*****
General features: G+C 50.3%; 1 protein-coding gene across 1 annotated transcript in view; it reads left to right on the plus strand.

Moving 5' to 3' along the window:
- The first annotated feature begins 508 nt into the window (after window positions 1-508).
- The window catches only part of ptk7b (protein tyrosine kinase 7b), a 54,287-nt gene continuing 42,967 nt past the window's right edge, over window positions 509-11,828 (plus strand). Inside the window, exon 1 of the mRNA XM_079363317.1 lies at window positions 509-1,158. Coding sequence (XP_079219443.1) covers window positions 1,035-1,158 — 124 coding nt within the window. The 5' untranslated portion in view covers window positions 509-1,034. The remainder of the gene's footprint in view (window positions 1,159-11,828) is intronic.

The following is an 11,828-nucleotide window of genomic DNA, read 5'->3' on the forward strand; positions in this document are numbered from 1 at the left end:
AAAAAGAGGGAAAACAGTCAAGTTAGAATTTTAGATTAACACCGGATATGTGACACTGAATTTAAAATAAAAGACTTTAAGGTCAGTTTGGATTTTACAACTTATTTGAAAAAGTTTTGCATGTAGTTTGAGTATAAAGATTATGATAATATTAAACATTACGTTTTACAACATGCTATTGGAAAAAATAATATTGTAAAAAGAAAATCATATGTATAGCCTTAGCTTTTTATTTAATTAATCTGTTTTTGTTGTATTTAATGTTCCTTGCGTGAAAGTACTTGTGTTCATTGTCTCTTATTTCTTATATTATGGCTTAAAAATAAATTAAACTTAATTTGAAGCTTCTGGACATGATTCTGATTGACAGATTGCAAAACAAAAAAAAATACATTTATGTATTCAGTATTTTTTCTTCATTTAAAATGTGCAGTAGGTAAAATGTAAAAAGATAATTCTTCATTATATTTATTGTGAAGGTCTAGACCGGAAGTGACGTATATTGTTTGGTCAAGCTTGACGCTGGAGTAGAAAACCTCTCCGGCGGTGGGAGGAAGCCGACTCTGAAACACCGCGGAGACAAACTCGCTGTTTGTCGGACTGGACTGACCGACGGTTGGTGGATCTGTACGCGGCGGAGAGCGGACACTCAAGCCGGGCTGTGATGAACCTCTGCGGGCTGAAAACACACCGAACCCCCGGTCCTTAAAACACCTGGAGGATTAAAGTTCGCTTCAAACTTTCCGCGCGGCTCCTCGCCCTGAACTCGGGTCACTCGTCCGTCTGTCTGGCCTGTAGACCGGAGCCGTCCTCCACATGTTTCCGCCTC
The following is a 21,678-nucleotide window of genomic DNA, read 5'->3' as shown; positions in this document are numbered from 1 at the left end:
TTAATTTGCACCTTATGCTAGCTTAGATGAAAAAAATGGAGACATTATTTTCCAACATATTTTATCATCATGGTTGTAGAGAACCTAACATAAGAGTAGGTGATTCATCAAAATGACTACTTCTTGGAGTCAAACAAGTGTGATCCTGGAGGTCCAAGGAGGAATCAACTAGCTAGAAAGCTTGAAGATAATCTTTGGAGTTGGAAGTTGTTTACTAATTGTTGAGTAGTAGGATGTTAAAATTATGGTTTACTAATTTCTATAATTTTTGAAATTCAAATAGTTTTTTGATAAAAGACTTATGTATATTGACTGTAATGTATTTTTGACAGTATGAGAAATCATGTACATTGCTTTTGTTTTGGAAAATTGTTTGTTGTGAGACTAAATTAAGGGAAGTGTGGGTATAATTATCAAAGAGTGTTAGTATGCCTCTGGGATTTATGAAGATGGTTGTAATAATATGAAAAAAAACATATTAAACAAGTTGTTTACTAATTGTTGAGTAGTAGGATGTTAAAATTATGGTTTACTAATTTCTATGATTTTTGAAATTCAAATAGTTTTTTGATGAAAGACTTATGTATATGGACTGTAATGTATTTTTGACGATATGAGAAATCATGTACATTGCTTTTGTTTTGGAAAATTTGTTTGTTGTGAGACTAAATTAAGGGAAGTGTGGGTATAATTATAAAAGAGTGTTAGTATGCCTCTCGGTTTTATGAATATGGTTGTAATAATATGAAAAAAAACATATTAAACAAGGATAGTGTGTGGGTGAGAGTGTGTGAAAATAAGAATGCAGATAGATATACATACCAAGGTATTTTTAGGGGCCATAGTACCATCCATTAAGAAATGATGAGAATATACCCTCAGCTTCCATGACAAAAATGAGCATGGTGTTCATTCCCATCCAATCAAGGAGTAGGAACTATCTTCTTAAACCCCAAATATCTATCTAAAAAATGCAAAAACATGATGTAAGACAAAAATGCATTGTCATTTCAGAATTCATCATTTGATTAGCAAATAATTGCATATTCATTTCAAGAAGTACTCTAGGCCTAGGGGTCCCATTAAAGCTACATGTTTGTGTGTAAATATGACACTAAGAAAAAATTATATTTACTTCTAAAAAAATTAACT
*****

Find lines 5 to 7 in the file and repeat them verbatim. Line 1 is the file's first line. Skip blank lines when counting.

The following is an 11,828-nucleotide window of genomic DNA, read 5'->3' on the forward strand; positions in this document are numbered from 1 at the left end:
AAAAAGAGGGAAAACAGTCAAGTTAGAATTTTAGATTAACACCGGATATGTGACACTGAATTTAAAATAAAAGACTTTAAGGTCAGTTTGGATTTTACAACTTATTTGAAAAAGTTTTGCATGTAGTTTGAGTATAAAGATTATGATAATATTAAACATTACGTTTTACAACATGCTATTGGAAAAAATAATATTGTAAAAAGAAAATCATATGTATAGCCTTAGCTTTTTATTTAATTAATCTGTTTTTGTTGTATTTAATGTTCCTTGCGTGAAAGTACTTGTGTTCATTGTCTCTTATTTCTTATATTATGGCTTAAAAATAAATTAAACTTAATTTGAAGCTTCTGGACATGATTCTGATTGACAGATTGCAAAACAAAAAAAAATACATTTATGTATTCAGTATTTTTTCTTCATTTAAAATGTGCAGTAGGTAAAATGTAAAAAGATAATTCTTCATTATATTTATTGTGAAGGTCTAGACCGGAAGTGACGTATATTGTTTGGTCAAGCTTGACGCTGGAGTAGAAAACCTCTCCGGCGGTGGGAGGAAGCCGACTCTGAAACACCGCGGAGACAAACTCGCTGTTTGTCGGACTGGACTGACCGACGGTTGGTGGATCTGTACGCGGCGGAGAGCGGACACTCAAGCCGGGCTGTGATGAACCTCTGCGGGCTGAAAACACACCGAACCCCCGGTCCTTAAAACACCTGGAGGATTAAAGTTCGCTTCAAACTTTCCGCGCGGCTCCTCGCCCTGAACTCGGGTCACTCGTCCGTCTGTCTGGCCTGTAGACCGGAGCCGTCCTCCACATGTTTCCGCCTC
The following is a 21,678-nucleotide window of genomic DNA, read 5'->3' as shown; positions in this document are numbered from 1 at the left end: